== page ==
9. Lorna Wing - Asperger’s Syndrome: A Clinical Account. This book covers the topic of Asperger’s Syndrome from a more clinical viewpoint. Published by The Journal of Psychological Medicine, 1992.

  10. Edited by Eric Schopler & Gary Mesibov - High-functioning individuals with autism - New York: Plenum, 1992

All these books, plus many more and a wide range of papers and journals are available from the UK National Autistic Society (contact details previously provided).

Please refer to the Web Site addresses supplied above, of other international organisations, for additional reading material that is available.

A certain amount of material included in the brochure is chiefly taken from a paper written by Dr Lorna Wing, Consultant at the Centre for Social and Communication Disorders. It has been reproduced with the kind permission of Dr Lorna Wing and the National Autistic Society, United Kingdom, who published this paper in their quartley magazine, “Communication”, edition Winter 1998.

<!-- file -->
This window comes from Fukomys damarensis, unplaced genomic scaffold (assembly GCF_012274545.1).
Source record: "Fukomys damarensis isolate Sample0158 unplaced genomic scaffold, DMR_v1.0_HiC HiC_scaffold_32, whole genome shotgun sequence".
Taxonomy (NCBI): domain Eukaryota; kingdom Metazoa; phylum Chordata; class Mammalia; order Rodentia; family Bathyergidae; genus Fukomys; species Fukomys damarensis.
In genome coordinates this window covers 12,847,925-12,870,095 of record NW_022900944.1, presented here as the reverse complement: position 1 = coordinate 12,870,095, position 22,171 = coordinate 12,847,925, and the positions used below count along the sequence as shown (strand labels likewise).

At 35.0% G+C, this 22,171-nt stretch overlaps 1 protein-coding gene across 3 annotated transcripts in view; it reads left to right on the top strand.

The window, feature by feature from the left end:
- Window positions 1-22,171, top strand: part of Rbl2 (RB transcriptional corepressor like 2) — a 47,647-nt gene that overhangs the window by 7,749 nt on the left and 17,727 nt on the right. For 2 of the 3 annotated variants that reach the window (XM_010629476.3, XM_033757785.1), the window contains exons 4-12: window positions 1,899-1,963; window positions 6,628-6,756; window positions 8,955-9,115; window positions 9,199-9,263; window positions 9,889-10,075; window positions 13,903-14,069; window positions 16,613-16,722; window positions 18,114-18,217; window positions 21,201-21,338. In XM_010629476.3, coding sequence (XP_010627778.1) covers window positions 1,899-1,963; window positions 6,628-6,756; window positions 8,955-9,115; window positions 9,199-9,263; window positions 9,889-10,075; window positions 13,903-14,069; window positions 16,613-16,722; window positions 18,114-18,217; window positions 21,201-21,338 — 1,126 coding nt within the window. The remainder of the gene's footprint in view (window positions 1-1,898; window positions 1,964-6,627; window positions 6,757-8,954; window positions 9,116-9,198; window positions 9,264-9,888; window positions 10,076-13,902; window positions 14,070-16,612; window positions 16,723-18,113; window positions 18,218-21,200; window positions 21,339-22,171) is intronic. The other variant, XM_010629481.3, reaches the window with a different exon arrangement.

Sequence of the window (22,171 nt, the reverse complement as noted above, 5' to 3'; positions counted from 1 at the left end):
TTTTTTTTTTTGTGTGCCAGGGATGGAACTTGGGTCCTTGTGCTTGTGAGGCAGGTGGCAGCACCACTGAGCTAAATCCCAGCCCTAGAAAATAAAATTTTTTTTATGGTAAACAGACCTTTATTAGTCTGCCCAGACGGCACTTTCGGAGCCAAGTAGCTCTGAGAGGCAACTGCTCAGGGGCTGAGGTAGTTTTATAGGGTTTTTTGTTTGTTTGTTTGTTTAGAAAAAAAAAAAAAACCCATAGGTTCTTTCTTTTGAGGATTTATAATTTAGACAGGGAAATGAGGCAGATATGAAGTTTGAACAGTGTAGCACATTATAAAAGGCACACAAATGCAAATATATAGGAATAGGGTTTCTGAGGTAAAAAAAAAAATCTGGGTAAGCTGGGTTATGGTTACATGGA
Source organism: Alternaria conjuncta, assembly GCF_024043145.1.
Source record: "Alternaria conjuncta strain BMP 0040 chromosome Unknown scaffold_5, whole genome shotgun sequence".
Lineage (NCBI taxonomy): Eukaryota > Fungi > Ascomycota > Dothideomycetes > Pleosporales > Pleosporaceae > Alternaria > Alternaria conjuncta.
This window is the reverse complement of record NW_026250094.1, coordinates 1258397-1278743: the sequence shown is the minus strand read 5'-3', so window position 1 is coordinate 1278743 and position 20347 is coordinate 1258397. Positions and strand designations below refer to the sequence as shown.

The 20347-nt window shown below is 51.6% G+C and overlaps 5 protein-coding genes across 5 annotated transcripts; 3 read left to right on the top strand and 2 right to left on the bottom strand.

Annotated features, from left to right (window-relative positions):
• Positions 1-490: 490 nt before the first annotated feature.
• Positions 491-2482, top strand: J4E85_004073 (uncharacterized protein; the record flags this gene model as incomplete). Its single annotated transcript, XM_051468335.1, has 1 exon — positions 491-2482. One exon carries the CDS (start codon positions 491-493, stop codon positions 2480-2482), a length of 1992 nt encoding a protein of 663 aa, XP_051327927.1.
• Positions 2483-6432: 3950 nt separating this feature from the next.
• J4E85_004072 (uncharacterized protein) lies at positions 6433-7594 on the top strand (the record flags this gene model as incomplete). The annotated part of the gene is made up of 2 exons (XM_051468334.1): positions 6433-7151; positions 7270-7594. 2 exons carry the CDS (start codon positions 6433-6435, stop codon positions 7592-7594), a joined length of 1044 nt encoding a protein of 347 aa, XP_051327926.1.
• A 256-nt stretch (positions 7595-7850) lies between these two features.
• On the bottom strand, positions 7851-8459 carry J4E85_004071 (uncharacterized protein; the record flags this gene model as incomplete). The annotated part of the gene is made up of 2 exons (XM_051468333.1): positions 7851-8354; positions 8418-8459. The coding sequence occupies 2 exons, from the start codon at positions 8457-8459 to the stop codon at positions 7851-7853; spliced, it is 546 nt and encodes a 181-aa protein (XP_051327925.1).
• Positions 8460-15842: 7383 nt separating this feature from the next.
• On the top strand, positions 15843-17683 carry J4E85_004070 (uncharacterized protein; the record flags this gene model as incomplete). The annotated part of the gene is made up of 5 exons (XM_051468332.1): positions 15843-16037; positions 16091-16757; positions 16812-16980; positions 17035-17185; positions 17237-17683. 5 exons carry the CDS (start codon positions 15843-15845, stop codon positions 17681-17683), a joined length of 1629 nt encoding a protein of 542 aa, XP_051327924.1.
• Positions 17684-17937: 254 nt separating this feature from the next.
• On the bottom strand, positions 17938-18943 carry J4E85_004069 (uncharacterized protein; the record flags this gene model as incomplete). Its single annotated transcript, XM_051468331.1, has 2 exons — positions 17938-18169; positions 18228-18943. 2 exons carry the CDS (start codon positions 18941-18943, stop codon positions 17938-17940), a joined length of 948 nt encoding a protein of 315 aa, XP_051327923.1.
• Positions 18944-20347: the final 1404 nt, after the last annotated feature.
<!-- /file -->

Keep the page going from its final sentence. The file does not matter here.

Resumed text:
1. “Classification and diagnosis - looking at the complexities involved” - Dr Lorna Wing.
  2. “Communication” Winter 1998. - The National Autistic Society, England.
  3. The autistic spectrum - a parent’s guide. The National Autistic Society, England.
  4. Autism: Bibliography. A guide to books and videos. The National Autistic Society, England.
  5. The Autism Spectrum. A guide for Parents and Professionals. Dr Lorna Wing.
  6. Developing a Broad and Balanced Curriculum. Mrs Margaret M Golding. Autism The Way Forwards RSA. September 1998.
  7. Autism: How to help your young child Leicestershire County Council and Fosse Health Trust. ISBN 1 899280 65 0

Reprinted by permission of The Autism Societe of South Africa Jill Stacey
Note: The listing of resources is given on an information only basis. It is not to be construed as an endorsement by Puterakembara of any of the profesionals, treatments, opinions, publications or products offered by those mentioned above